HR report from Hays on AI transformation: Relief yes, disenfranchisement no

The integration of AI systems goes far beyond mere technical implementation. It also requires the adaptation of organizational structures and individual handling of the technology. The latest HR report from Hays shows how strongly the introduction of AI systems influences corporate culture.

The Hays HR Report 2024 examines, among other things, the impact of AI on corporate culture (Graphics: Hays)

In particular, the areas of leadership, collaboration and understanding of work are the focus of this study, which is based on a survey of almost 1,000 employees from various industries, both with and without experience in dealing with AI.

Overall, the report identifies a perception gap between AI users and those respondents who are not yet using AI. "This is due to the fact that respondents from different industries have very different levels of experience in dealing with artificial intelligence. On the one hand, there are the inexperienced, whose assessments are based on hearsay. On the other hand, the experienced ones already have several pilot projects behind them and know exactly what they are talking about," says Alexander Heise, Hays CEO Germany and CEMEA.

Hays HR Report 2024: Challenges in employee management when using AI / Further text via ots and / The use of this image for editorial purposes is permitted and free of charge, provided that all terms of use are observed. Publication exclusively with picture rights notice.

Majority see relief through AI

The study focuses on the readiness of organizations for artificial intelligence, especially as a cultural challenge. In terms of employment effects, a total of 76% of the study participants are convinced that AI can be used to completely take over light analysis activities and tedious routine tasks.

In this context, it is interesting to compare the response behavior of AI users and non-AI users. Only 30 percent of AI users believe that AI will lead to a decline in employment. Among those who do not yet use AI, 46% believe this to be the case.

AI leads to an increase in qualifications

However, 59% of respondents also assume that the qualification requirements for employees will increase, which in turn should lead to more positions with a higher level of qualification. Respondents who already use AI are more likely to assume this (68%) than those who do not use AI (49%).

This is also accompanied by the assessment of polarization effects, i.e. the increase in demand for lower and higher qualifications at the same time, which would be socio-economically problematic. 57% of AI users assume this, and 42% of non-AI users.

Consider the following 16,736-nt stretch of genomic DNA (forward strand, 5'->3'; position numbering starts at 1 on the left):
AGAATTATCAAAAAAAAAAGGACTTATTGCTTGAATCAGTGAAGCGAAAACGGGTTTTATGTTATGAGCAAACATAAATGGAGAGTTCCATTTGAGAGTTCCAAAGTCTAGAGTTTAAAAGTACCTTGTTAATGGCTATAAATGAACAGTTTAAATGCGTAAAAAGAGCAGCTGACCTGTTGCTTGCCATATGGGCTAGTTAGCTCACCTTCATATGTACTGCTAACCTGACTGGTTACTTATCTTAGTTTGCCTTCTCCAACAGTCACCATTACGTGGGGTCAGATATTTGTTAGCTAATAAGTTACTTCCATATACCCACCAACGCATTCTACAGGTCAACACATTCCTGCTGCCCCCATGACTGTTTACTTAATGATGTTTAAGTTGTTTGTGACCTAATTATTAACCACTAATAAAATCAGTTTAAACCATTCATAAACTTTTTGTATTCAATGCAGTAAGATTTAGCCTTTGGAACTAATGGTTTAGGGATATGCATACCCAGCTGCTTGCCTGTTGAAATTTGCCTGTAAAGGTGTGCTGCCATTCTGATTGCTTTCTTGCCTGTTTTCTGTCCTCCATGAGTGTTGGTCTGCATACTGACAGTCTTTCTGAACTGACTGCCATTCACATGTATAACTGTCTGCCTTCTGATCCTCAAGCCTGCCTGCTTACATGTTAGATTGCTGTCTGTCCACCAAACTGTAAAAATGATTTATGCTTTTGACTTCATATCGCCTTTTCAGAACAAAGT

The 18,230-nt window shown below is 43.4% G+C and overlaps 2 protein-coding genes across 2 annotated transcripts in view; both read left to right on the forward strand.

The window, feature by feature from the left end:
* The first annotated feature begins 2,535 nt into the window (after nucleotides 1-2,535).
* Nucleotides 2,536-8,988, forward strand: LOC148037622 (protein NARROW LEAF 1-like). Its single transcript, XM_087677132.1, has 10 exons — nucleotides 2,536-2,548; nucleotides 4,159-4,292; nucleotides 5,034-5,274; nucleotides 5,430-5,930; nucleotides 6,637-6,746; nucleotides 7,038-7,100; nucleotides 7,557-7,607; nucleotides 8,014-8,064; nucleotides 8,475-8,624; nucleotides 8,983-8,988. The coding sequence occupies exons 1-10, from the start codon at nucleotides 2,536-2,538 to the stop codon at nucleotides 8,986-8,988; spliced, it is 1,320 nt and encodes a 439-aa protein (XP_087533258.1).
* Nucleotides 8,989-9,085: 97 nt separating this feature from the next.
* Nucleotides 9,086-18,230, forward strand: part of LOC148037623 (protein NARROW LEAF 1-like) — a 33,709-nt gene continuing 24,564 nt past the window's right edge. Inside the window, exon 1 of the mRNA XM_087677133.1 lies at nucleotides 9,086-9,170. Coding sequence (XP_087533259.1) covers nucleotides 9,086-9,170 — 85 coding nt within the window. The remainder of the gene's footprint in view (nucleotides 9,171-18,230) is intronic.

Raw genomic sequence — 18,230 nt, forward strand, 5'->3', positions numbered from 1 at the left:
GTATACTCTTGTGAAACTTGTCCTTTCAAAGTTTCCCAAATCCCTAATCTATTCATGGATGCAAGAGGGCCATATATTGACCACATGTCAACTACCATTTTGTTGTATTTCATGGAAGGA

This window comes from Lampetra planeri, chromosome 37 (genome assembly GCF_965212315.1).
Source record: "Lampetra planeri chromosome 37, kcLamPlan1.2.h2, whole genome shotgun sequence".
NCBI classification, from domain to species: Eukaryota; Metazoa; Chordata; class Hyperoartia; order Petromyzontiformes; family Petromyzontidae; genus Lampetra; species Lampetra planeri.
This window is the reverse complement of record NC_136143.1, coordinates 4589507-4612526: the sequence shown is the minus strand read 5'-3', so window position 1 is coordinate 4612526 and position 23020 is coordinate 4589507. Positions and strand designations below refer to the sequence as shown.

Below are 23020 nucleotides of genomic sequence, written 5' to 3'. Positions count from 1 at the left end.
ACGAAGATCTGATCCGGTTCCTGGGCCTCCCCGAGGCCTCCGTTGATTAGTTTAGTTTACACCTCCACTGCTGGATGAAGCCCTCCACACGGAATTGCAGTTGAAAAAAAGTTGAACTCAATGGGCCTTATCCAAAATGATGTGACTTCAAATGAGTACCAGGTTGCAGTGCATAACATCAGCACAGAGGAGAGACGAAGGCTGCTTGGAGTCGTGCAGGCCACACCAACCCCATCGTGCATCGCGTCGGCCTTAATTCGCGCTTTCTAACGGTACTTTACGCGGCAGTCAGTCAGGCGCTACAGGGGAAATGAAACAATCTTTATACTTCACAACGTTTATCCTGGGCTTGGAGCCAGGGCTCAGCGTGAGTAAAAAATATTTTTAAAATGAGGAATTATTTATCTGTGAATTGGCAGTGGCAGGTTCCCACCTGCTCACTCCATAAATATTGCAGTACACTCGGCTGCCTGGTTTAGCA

Human-AI interaction sets new standards

The fact that the effects of AI integration only become clear after personal experience is also shown by the differences in participants' responses to the question about the impact on corporate and management culture. 37% of AI users expect an increasing symbiosis in the interaction between humans and machines as well as a significant change in communication structures (31%), as the automation of subtasks can ideally speed up processes.

Don't forget the people behind the numbers

However, opinions also differ when it comes to AI-supported decision-making: 40% of those with AI experience see this as an opportunity, but only 27% of those without. The reduction in the workload of managers through increased employee responsibility is also seen as positive by 27% of AI users, but only 13% of the comparison group. 34% of the decision-makers surveyed believe that the main challenge is not to lose sight of the "people behind the numbers". And a full 46% see the task of increasingly addressing employees' fears in connection with AI, supporting them in the change process and motivating them to deal with AI.

Many fear disenfranchisement through AI

Employees take a pragmatic view of the use of AI: they expect to save time (43%) and reduce stress by making work easier (37%). However, this should not lead to them being disempowered by AI (45%). These concerns are expressed particularly frequently by non-AI users (52%).

The complete HR report by Hays, in collaboration with the Institute for Employment and Employability (IBE), can be downloaded from the Website of Hays can be downloaded.

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